Ryoko Adachi, “The song of birds”

View of sheet 4

View of sheet 2

Detail of sheet 4

Twigs gathered; materials of imaginary alphabet

Closed Book


Ryoko Adachi (Setagaya-ku, Tokyo)

The song of birds
Lithograph, letterpress, japanese paper (torinoko), acryl tube
Edition of 5
9 sheets
420 x 550 mm open
80 x 80 x 495 mm closed

Strolling in the park, listening to birds chirping, I saw letter-like symbols among the twigs at my feet. I gathered them, photographed them, and arranged this imaginary alphabet into sentences. Looking like calligraphy, these letters mean nothing, but the emerged composition looks as if they were words uttered by nature.

Dr. Kazuo Okanoya has supposed that the origin of a language must have been musical, like the chatter of birds, and studied the song structure of finches.* Each species of bird communicates in its own song; if we understood the musical and pre-linguistic communication, what would we hear in the collective words “spoken” by non-human creatures, birds, insects and plants?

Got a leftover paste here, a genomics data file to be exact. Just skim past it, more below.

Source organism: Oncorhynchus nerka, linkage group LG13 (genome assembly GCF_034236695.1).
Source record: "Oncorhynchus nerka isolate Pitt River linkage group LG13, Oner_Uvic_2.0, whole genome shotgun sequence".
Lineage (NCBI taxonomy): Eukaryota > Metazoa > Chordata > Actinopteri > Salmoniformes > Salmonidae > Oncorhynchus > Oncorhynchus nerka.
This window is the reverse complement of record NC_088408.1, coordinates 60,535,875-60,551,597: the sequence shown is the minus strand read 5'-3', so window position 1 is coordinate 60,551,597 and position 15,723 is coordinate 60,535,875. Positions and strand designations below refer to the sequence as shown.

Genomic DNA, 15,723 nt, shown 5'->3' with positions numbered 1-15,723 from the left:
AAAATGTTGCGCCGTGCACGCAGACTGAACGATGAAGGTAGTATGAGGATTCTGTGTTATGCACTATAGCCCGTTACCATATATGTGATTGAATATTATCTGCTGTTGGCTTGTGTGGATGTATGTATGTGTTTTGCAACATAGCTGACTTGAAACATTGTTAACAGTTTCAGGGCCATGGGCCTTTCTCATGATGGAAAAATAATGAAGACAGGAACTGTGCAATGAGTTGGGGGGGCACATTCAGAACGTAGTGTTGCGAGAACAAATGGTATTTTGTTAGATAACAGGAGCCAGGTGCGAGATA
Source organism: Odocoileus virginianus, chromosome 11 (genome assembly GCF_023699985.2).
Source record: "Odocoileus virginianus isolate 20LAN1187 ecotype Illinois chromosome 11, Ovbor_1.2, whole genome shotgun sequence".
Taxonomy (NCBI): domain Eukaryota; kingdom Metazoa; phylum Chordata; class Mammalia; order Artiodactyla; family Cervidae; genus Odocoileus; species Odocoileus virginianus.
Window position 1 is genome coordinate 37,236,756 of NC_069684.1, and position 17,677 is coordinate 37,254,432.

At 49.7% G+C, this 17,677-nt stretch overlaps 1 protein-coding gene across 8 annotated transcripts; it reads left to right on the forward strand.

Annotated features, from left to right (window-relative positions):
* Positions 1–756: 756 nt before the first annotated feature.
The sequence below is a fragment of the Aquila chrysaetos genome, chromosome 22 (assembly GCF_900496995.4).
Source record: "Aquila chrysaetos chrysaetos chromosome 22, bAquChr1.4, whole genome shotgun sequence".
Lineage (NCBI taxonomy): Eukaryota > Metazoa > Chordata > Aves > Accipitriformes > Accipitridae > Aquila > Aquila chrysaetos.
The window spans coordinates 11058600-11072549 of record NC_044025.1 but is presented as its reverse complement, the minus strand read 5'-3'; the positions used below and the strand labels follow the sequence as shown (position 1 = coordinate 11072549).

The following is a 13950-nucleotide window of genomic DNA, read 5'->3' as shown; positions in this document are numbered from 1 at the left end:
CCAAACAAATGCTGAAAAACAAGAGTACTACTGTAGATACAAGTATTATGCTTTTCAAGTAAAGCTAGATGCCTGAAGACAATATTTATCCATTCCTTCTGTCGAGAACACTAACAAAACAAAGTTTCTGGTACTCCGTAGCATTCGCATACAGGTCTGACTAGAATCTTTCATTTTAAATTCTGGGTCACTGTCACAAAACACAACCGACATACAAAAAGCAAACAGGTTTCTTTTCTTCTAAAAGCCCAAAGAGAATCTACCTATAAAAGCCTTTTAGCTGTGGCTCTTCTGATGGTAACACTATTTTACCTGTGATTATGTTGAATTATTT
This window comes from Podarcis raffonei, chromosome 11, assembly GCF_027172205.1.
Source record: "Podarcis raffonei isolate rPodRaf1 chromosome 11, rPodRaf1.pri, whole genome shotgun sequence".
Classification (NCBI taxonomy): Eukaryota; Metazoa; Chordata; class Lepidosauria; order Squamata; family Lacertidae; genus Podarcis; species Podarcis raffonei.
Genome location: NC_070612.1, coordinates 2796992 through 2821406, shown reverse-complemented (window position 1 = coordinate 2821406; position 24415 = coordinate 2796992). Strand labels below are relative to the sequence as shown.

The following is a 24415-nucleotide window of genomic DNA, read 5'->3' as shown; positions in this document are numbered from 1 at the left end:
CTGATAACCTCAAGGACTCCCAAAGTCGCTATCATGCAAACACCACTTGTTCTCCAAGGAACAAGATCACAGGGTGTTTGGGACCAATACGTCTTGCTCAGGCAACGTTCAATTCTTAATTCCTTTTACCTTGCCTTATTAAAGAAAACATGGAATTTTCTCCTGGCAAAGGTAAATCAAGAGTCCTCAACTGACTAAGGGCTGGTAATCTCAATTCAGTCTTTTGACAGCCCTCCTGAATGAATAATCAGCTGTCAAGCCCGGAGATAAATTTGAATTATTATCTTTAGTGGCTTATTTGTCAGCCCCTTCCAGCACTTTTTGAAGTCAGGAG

The imaginary alphabet of twigs was printed in subtly varied colors on both sides of thin Japanese paper (Torinoko) in lithography. Visualizing the overlapping chirps of birds coming from trees near and far, I wanted the printed images to show through the layers of paper. I chose not to bind them as a book but have them in a transparent acrylic tube to embrace the lightness of the Japanese paper.

*From bird songs to the words of the person, Kazuo Okanoya, Ph. D